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article imageThree alleged Islamists killed in Bangladesh before Pope's visit

By AFP     Nov 28, 2017 in World

Three alleged Islamist extremists were killed Tuesday in a raid by Bangladesh police as security was stepped up before Pope Francis's landmark visit to the Muslim-majority nation, officials said.

Police said the trio died in suspected suicide blasts after they opened fire and threw bombs at anti-terror officers who cordoned off a house where they were hiding near the Indian border.

Rapid Action Battalion police surrounded the home following a tip-off and urged those holed up inside to surrender but they opened fire instead, the force's local commander Mahbubul Alam told AFP.

"Moments later there were several loud explosions and the house caught on fire. Later we found three mangled bodies, one of them with a severed head," he said.

He said the three were active members of Jamayetul Mujahideen Bangladesh (JMB) -- a homegrown militant group blamed for a string of deadly attacks on foreigners, atheist bloggers, rights activists and religious minorities in recent years.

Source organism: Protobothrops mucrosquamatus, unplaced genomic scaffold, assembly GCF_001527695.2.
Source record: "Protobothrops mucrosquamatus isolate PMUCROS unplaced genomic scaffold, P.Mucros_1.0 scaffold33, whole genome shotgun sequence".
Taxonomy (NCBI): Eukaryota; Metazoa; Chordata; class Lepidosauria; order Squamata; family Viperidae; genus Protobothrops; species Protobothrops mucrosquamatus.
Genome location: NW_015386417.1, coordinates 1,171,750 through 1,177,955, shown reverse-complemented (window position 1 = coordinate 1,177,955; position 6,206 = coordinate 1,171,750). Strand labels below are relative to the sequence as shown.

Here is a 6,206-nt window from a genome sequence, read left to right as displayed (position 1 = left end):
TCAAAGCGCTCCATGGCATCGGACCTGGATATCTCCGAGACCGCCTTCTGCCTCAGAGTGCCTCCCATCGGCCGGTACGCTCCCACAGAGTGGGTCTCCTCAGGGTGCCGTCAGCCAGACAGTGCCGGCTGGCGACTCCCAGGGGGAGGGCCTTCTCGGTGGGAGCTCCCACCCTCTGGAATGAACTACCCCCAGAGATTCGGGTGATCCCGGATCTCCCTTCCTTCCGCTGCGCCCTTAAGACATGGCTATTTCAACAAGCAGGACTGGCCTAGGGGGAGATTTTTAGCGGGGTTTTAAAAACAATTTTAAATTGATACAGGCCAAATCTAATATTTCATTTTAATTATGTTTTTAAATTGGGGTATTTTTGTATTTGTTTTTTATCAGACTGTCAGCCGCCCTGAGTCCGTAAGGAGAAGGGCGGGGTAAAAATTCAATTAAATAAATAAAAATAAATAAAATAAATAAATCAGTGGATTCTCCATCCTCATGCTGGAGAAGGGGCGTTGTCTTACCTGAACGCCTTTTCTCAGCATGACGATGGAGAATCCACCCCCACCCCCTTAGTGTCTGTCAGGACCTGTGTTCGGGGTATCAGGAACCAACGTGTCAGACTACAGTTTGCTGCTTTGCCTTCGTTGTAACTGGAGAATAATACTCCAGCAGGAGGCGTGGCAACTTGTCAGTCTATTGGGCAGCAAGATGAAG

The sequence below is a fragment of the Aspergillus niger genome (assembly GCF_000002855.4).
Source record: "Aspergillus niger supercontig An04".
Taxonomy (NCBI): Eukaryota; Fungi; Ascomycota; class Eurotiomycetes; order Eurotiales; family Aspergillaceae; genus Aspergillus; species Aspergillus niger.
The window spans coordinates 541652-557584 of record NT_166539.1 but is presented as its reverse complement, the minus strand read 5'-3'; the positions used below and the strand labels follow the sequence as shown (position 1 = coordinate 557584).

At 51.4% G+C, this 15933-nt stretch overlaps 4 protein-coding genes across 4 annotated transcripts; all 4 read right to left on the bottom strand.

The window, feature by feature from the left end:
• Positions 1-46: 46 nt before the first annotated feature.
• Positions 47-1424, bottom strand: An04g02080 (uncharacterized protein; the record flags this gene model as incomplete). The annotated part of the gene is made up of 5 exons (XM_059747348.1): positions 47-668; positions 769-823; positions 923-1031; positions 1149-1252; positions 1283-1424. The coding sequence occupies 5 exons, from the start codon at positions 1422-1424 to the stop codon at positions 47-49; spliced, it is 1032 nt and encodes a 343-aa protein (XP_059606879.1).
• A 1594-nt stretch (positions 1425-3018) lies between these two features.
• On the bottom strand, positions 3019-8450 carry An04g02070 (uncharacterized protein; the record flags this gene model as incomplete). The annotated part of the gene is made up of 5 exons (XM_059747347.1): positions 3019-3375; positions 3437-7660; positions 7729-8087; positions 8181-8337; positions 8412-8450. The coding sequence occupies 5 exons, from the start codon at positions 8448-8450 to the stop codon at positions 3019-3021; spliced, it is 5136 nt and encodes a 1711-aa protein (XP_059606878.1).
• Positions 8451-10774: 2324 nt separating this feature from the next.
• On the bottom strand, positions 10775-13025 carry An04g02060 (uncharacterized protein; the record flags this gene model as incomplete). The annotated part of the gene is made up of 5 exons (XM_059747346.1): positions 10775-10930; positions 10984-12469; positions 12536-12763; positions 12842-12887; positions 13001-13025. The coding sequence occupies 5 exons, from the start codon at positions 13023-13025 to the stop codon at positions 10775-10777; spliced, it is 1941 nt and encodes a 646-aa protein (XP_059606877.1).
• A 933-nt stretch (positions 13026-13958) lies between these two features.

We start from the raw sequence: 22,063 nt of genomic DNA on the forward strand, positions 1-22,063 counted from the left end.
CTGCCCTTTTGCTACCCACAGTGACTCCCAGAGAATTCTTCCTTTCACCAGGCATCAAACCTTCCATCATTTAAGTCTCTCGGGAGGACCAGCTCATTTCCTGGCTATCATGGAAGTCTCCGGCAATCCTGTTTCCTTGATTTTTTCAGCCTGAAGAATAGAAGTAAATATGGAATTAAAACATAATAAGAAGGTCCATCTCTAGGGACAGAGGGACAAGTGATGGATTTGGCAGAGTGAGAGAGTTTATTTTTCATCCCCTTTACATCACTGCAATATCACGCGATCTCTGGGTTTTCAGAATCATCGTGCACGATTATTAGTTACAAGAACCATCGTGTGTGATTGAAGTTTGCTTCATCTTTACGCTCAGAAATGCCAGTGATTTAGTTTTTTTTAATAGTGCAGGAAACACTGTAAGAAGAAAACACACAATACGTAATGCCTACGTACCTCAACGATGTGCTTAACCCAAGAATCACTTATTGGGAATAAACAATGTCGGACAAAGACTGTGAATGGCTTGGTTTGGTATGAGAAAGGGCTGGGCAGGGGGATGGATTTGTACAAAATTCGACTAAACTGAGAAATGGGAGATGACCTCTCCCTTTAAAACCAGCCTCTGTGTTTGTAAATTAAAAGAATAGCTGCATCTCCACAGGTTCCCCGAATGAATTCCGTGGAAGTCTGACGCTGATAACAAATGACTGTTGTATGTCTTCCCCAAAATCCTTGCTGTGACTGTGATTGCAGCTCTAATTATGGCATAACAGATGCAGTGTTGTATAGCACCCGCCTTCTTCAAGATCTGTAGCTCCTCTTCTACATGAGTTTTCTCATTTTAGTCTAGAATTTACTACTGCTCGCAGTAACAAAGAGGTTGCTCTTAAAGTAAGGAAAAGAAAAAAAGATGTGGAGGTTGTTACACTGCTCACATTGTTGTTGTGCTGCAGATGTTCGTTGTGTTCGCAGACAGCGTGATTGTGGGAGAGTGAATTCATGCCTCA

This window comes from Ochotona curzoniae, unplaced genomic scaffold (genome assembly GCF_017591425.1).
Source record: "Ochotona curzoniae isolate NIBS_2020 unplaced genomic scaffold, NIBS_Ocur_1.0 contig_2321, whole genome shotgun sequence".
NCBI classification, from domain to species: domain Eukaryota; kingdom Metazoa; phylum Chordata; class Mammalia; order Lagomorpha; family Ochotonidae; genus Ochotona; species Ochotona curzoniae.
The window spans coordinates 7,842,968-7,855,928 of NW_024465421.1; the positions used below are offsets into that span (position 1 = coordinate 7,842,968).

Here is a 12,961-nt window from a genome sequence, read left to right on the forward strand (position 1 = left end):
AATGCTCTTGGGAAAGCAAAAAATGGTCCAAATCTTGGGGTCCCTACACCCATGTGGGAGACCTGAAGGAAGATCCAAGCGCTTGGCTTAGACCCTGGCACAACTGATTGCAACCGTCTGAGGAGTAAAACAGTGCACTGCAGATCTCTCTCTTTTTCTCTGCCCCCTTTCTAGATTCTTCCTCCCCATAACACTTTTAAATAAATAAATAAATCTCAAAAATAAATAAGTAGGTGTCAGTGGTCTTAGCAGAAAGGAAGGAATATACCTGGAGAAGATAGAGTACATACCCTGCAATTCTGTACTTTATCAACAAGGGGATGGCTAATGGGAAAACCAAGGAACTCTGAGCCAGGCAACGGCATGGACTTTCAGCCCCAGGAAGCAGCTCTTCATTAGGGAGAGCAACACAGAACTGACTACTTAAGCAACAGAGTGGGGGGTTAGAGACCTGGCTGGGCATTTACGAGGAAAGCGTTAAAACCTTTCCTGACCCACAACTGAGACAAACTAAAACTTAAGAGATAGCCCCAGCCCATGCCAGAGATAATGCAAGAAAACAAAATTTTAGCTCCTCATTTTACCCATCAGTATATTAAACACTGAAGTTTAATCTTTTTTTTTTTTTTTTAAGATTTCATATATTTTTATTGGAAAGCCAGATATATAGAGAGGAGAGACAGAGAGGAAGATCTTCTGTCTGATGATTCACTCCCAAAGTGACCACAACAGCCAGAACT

Since 2015 at least three Christians including two converts from Islam have been hacked to death in attacks blamed on the JMB.

Hand grenades, pistols, explosives and chemicals to make bombs were found at the home.

Pope Francis arrives in Bangladesh on Thursday for a three-day visit, the first by a Vatican leader in 31 years.

The trip will be dominated by the plight of more than 620,000 Rohingya Muslims who have fled ethnic unrest in Myanmar and taken refuge in Bangladesh.

Bangladesh authorities have tightened security in the capital, with police patrolling around Christian churches and places where Francis will visit.

"There will be the highest security measures for the pope," Dhaka police spokesman Masudur Rahman told AFP.

"We have taken the measures in consultations with the Christian community here," he added.

The pope will meet a group of Rohingya refugees in Dhaka and conduct a mass at Suhrawardi Udyan, a colonial-era park in the capital, with at least 80,000 people expected to attend.

Christians make up less than 0.5 percent of Bangladesh's population and the minority has in recent years faced attacks by Islamist radicals.

In July last year militants stormed a Dhaka cafe and massacred 22 hostages including 18 foreigners in an attack claimed by the Islamic State group.

However, the government has denied the international militants' involvement and security forces have killed more than 70 alleged militants since the cafe attack.

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